They finally released the 2015 Dietary Guidelines and as expected they’re as politicized as ever.  Here’s a breakdown of what exactly the dietary guidelines are and what they should be.

Making Sense of the 2015 Dietary Guidelines
Okay wait, I’m supposed to eat what now?

The new dietary guidelines try to clear up confusion about serving sizes.  But I’m not thinking it really works with descriptions like 1 cup of spinach equals a half cup of vegetables, 1 oz of nuts equals 2 oz’s or protein, and 1/4 cup of raisins equals half a cup of fruits.  Cause that totally makes sense to most people, right?

Oh, and you want to know what else?  Evidently 1 cup of fruit juice equals one cup of fruit.  What the h*ll?  That’s as bad as ketchup being a vegetable.  They do note that only the percentage of real fruit juice counts.

Now that we’ve got that out of the way, let’s look at what exactly we’re supposed to be eating according the USDA.  All numbers are based off of a 2000 calorie diet.

Grains

6 oz per day with half of them as whole grains.

Examples of 1 oz include:

  • 1 slice of bread
  • 1/2 cup cooked rice, pasta, or cereal grains
  • 1 oz uncooked rice or pasta
  • 1  6-in tortilla
  • 1 5-in pancake
  • 1 oz of packaged cereal (about 1 cup)

Note:

Yep, still it’s own category.  Do you actually need 6 servings of grains per day?  Nope, but guess what is subsidized by the USDA.

Vegetables

2 & 1/2 cups per day.

Over the week:

  • 1 & 1/2 cups dark green
  • 5 & 1/2 cups red and orange
  • 1 & 1/2 cups beans and peas
  • 5 cups starchy
  • 4 cups other

Examples of 1 cup vegetables:

  • Dark green
    • 1 cup broccoli
    • 1 cup cooked greens
    • 2 cups raw leafy greens
  • Red and orange
    • 1 cup carrots, tomatoes, pumpkin, red pepper, sweet potato, winter squash
    • 1 cup tomato juice (Huh?)
  • Beans and peas
    • 1 cup, cooked, black, garbanzo, kidney, pinto, soy, black eyed peas, and split peas
  • Starchy
    • 1 cup corn
    • 1 cup peas
    • 1 cup mashed white potato
    • 1 medium boiled or baked potato
    • 20 medium to long French Fries!!!
  • Other
    • 1 cup cooked bean sprouts,
    • 1 cup cabbage, cauliflower, celery, cucumber, green or wax beans, green peppers, mushrooms, onions, summer squash, and zucchini
    • 2 cups lettuce

Note:

Umm…why exactly are tomato juice and french fries on this list?  Juice removes all the fiber and last I checked french fries do not classify as a vegetable.  By the way, I had to dig for this vegetable list.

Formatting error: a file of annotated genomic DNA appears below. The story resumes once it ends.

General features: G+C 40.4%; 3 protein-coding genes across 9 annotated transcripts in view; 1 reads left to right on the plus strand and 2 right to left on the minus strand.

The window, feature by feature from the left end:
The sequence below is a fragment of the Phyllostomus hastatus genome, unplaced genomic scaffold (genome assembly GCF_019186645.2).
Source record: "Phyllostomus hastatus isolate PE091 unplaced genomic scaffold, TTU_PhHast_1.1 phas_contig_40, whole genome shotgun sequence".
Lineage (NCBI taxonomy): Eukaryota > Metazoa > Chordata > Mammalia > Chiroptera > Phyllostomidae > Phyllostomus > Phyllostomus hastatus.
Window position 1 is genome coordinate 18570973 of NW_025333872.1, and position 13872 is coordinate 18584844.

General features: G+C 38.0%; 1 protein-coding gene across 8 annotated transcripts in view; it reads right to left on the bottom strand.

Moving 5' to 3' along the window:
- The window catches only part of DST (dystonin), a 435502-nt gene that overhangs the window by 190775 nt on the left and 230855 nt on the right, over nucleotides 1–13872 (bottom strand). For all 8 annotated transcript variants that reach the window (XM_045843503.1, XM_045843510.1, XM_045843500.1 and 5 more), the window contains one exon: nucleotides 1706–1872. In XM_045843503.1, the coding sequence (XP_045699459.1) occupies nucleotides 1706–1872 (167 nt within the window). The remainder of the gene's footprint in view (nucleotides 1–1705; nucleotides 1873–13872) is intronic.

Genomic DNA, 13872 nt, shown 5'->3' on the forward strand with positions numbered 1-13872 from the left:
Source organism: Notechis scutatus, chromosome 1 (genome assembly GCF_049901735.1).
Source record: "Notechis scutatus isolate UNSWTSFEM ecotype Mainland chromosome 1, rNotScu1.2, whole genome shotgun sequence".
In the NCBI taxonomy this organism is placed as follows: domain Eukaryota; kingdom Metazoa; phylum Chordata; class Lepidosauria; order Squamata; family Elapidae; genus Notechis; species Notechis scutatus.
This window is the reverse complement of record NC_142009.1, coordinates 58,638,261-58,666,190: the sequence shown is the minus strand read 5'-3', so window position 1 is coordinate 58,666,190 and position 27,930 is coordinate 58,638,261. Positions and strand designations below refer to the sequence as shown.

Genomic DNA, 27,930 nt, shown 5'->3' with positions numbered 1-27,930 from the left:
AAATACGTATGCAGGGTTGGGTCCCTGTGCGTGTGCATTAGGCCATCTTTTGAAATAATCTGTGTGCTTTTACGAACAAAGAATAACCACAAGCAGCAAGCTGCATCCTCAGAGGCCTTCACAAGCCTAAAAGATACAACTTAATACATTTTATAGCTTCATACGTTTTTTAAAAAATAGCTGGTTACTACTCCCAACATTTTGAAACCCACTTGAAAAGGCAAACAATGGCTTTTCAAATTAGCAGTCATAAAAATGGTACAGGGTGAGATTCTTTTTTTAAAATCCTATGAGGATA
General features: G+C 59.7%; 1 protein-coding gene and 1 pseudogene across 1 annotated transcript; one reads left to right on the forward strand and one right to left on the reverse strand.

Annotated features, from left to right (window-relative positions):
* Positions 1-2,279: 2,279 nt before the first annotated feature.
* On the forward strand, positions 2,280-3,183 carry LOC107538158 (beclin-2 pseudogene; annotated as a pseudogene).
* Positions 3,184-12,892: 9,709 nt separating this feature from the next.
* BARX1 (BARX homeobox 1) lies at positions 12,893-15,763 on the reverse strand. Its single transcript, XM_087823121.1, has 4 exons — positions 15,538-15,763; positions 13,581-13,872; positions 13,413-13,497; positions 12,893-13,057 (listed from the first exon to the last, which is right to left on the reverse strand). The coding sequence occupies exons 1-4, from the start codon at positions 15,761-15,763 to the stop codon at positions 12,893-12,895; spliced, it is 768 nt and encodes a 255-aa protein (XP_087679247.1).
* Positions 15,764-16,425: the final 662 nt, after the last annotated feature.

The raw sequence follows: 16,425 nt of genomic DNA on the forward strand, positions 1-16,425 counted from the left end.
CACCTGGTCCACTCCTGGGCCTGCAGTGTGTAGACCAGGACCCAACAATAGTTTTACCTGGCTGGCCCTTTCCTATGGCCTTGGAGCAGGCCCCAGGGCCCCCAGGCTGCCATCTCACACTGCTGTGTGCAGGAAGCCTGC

Fruit

2 cups per day

Examples of 1 cup:

  • 1 cup of any fresh, frozen, canned, or cooked fruit
  • 1 cup 100% juice (1 cup 50% juice equals 1/2 cup)
  • 1/2 cup dried fruit

Note:

Okay, I get dried fruit equaling half a serving since it’s dehydrated, but it still equals the calories of the full serving.  And since when has juice been considered a fruit?  Uh, never.

Dairy

3 cups of nonfat or 1% per day

Examples of 1 cup:

  • 1 cup milk
  • 1 cup fortified soy milk
  • 1 cup yogurt
  • 1 & 1/2 oz hard cheese
  • 1/3 cup shredded cheese
  • 1/2 cup ricotta
  • 2 cups cottage cheese
  • 1 cup pudding
  • 1 cup frozen yogurt
  • 1 & 1/2 cup ice cream

Note:

Yes, you read that right, the dietary guidelines recommend only 1% and nonfat or soy milk.  But ice cream works too.  Just be sure to choose the low fat kind because of excess calories.  Since obviously we know who well the low fat craze has worked in the past and the fact that we need dietary fat to absorb calcium, but whatever.

Soy is on the list as the only non-dairy alternative because it’s fortified to have milk’s nutrition.  Or was that because soy is subsidized by the USDA?  Hmm… maybe both, but I’ll hold off on the soy since there’s conflicting research on the effect on our hormones, thanks.

Protein Foods

A whopping 5 & 1/2 oz a day with 8 oz of fish per week.

Examples of 1 oz:

  • 1 egg
  • 1 tbsp peanut or almond butter
  • 1/2 oz nuts
  • 1/4 cup beans
  • 2 tbsp hummus
  • 1 oz lean meats like chicken breast, turkey breast, very lean beef and pork
  • 1 oz fish or shellfish
  • 1/4 cup tofu
  • 1 oz tempeh

Note:

Really?  Only 5 and 1/2 oz?  That’s 2 eggs for breakfast, 1 oz turkey for lunch, and whole 2 and 1/2 oz of chicken at dinner.  How generous that is.

By the way 5 and 1/2 ounces of chicken breast is only 38.5 grams of protein and about 170 calories.

Oils

6 tsp per day.  This list is all kinds of convoluted.

Examples:

  • 1 tbsp of vegetable oils equal 3 tsp
  • 1 tbsp margarine or mayonnaise equal 2 and 1/2 tsp
  • 2 tbsp Italian dressing equals 2 tsp
  • 4 olives equal 1/2 tsp
  • 1/2 avocado equals 3 tsp
  • 1 oz dry roasted nuts equals 3 tsp
  • 2 tbsp peanut butter equals 4 tsp

Note:

Yep, good luck remembering that.

What’s wrong with this?

Let’s compare the way that the guidelines tell someone to eat to the recommendations for sports nutrition and dietetics.

We’ll take a 35 year old female that’s 5′ 7″ and 145 lbs with moderate activity.

The numbers show that there is still a push for low-fat and high-carbs in the 2015 dietary guidelines.
The numbers show that there is still a push for low-fat and high-carbs in the 2015 dietary guidelines.

It’s obvious that there is still a push for low fat and high carbohydrates based on the numbers on the 2015 dietary guidelines.

I don’t know about you, but I’d much rather eat a much more balanced diet based on sports nutrition science than the carb heavy, politically driven nutrition guidelines.

What do you think of the new dietary guidelines?  Do you think they’re right for you or would you rather follow sports nutrition?  Share below in the comments.

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